Why do we braid the challah bread baked for the Shabbat meals?
Good question. Most challahs are braided with either three or six strands of dough. I recently heard an interesting explanation for the six-braided loaves.
Shabbat represents the idea of unity. The six days of the week are the paradigm of diversity. They are like the six directions in our three-dimensional world—north, south, west, east, up and down. During these days we are in a search outward, full of action and initiative, trying to master our environment.
Shabbat, on the other hand, represents the inner point. Shabbat points inward, and is full of the unity and the peace that comes with unity. That is why we greet one another with “Shabbat Shalom,” Shabbat of peace and unity. Shabbat also represents the innerness of absorbing the blessing from the six workdays and directing them to our homes and our lives.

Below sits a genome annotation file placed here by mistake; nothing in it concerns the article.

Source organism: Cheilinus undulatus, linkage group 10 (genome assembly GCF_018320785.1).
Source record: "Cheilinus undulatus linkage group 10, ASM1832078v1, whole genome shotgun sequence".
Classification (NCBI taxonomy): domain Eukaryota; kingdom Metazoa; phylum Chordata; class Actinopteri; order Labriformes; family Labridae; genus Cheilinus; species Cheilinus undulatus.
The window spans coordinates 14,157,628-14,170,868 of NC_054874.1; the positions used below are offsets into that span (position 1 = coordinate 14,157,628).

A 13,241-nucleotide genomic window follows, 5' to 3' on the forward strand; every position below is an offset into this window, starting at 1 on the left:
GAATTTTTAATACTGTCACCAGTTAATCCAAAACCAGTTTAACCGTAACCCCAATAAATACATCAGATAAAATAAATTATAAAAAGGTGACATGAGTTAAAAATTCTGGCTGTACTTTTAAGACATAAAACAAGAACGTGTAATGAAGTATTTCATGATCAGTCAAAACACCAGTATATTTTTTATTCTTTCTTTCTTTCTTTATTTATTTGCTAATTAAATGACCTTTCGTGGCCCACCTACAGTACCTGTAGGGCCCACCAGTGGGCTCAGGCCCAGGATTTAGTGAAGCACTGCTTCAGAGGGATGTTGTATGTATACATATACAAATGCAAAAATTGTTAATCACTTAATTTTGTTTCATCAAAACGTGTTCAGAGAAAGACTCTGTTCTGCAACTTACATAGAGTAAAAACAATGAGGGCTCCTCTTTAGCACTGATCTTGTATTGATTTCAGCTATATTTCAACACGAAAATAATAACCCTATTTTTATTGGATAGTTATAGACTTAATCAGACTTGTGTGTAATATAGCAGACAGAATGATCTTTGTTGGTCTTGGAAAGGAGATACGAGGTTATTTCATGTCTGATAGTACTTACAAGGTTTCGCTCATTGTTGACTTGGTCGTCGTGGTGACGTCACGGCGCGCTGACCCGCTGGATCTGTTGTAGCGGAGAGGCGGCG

Perhaps the braiding of the challah, which is eaten at the Shabbat table, also represents this idea of unity: how we tie everything together, bringing all the diversity in our lives together for a peaceful harmony and unity that only the Shabbat can achieve.
The two challahs together are thus also symbolic of the twelve showbreads which were placed every Shabbat on the table in the Holy Temple sanctuary.
This is just one possibly reason, and it is certainly not mandatory to use six-strand challahs.
This video demonstrates the art of the six-strand challah braid.